Indoor Soccer Anyone?

During one of my hospital stays, I had some incredible medical staff checking in on me.  Being at a teaching hospital I had the whole range from current medical students to residents to esteemed doctors on my case coming in to talk to me each day.   There were two people who spent extra time listening to me and checking in on me, one was a resident and one was a medical student.  They spent the time to listen to me as I talked through my decision to have the colectomy done, weighing the pros and cons. I know they were just doing their jobs, but they made me feel like I had friends. The medical student was a girl somewhere around the same age as me.  One day she came in wearing a skirt and I noticed her legs were all bruised up, so I asked what happened.  She’d played an intense game of indoor soccer the night before and had the bruises to prove it.  I told her I wanted to play on her team when I was healed from my surgery.
Ostomy Soccer Cleats

As I was recovering from my colectomy, struggling to walk around the block, I was convinced I’d never be able to play soccer or any other intense sport. My ostomy was ever-present in my awareness, every movement made it even more present, running was the weirdest, most awkward feeling ever. There was no way.  Seven months into my recovery a friend of mine joined a co-ed indoor soccer league and needed girls for his team. I was still pretty scared of everything new and athletic, and even though I really wanted to join the team, I talked myself out of trying. I was not in good enough shape, the dangers were not worth the risks, and my schedule just couldn’t allow for it.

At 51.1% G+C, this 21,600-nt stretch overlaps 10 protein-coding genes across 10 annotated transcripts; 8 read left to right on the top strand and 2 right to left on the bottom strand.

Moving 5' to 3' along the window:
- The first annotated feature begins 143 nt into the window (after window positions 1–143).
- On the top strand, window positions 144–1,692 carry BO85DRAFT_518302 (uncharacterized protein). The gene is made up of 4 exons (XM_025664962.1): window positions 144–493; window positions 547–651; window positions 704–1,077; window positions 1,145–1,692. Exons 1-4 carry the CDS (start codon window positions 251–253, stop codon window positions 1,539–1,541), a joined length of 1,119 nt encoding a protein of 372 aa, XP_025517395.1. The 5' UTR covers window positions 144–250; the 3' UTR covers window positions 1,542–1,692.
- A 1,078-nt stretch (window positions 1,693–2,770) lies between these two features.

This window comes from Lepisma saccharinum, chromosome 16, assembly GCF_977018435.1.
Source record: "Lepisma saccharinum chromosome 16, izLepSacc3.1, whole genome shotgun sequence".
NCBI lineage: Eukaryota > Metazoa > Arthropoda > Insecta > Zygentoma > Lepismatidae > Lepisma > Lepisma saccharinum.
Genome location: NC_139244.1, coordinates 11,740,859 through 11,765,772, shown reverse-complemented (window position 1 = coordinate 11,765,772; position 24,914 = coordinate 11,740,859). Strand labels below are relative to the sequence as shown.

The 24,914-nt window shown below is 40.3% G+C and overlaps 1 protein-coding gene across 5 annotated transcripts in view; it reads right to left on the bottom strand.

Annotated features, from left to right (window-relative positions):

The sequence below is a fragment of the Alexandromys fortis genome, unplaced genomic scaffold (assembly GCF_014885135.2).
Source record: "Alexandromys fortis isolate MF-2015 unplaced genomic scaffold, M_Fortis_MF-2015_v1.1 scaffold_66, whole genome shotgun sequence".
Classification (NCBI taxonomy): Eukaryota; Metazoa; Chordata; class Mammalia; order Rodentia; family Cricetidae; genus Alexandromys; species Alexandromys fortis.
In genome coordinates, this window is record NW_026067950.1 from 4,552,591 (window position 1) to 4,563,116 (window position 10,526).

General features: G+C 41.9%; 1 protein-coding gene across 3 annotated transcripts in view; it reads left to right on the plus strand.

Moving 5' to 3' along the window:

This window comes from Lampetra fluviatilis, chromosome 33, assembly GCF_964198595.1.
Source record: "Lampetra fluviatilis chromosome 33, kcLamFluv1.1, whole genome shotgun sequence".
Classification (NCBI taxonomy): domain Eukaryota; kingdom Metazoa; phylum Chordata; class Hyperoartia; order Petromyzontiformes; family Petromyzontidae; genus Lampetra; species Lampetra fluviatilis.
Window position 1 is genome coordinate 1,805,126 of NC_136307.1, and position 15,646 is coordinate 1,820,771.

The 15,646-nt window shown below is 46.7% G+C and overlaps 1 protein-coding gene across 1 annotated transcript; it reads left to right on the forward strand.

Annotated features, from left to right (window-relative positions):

Fast-forward to just under 2.5 years after my colectomy (1.5 years after my completion proctectomy) in the midst of a number of life changes. I decided to face my fears and try a bunch of new things.  I was much stronger, in better shape, and had a lot more confidence in my body’s ability to move.  Indoor soccer was still on my mind and my friend said they could always use more girl subs. He invited me to come play a game and try it out.  I decided to ease my way into it by agreeing to watch a game.  Being the lowest level of skill league, players are clumsy and slightly aggressive. At the end of the game, one girl had a bloody turf-burn on her knee and my friend had a sweet cleat bruise on his shin.  I said NO WAY.

A couple weeks went by and I found that I was still intrigued.  I was craving cardio and a new activity, but I was still pretty nervous about the risk of injury. I was particularly concerned because there wouldn’t be an opportunity for me say “hold on everyone, please don’t hit me in the stomach!”.  Though I was still hesitant and looking for excuses, one of the girls on the team had some extra cleats that she let me borrow and my friend lent me shin guards.  It was time to put my excuses away and get on the field.
Soccer Ice Pack Ostomy
Indoor soccer is exhausting. I ran my butt off. It was exhilarating. I needed water.

We lost terribly, but it was blast. My concerns about getting elbowed and run over ended up being a non-issue (although that’s probably a game-by-game risk since every player is different).  A couple weeks later they asked me to play again. I wasn’t feeling great, but knew they were going to be short on girls and I wanted the exercise.  Less than 10 minutes into the game I was chasing the ball as it went toward one of our opponents and she kicked it really hard directly into my face.  She couldn’t have been more than 5 or 10 feet away from me when she kicked it, so boy did it hit me hard.  Don’t worry. I’m fine. It didn’t leave a visible mark, but my jaw was pretty upset for a few days.  The team has apparently nick-named me face trap. I think that means they accept me.  And to think, I’d been worried about my ostomy.

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